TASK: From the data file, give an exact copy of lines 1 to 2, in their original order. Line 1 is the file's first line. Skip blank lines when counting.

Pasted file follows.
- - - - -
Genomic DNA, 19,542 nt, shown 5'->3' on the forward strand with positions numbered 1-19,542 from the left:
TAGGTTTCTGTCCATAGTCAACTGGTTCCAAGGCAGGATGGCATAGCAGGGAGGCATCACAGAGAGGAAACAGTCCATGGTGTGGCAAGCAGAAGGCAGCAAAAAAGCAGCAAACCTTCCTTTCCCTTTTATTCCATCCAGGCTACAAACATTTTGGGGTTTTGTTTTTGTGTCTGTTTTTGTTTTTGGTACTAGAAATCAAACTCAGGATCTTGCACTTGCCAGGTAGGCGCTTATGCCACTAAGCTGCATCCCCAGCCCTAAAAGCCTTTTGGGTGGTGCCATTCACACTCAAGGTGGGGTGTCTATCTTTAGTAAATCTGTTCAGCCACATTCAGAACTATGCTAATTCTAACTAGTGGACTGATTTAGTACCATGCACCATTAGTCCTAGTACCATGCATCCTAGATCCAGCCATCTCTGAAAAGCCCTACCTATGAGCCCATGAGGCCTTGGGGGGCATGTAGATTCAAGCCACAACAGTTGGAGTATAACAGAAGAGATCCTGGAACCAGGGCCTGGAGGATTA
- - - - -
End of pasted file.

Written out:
Genomic DNA, 19,542 nt, shown 5'->3' on the forward strand with positions numbered 1-19,542 from the left:
TAGGTTTCTGTCCATAGTCAACTGGTTCCAAGGCAGGATGGCATAGCAGGGAGGCATCACAGAGAGGAAACAGTCCATGGTGTGGCAAGCAGAAGGCAGCAAAAAAGCAGCAAACCTTCCTTTCCCTTTTATTCCATCCAGGCTACAAACATTTTGGGGTTTTGTTTTTGTGTCTGTTTTTGTTTTTGGTACTAGAAATCAAACTCAGGATCTTGCACTTGCCAGGTAGGCGCTTATGCCACTAAGCTGCATCCCCAGCCCTAAAAGCCTTTTGGGTGGTGCCATTCACACTCAAGGTGGGGTGTCTATCTTTAGTAAATCTGTTCAGCCACATTCAGAACTATGCTAATTCTAACTAGTGGACTGATTTAGTACCATGCACCATTAGTCCTAGTACCATGCATCCTAGATCCAGCCATCTCTGAAAAGCCCTACCTATGAGCCCATGAGGCCTTGGGGGGCATGTAGATTCAAGCCACAACAGTTGGAGTATAACAGAAGAGATCCTGGAACCAGGGCCTGGAGGATTA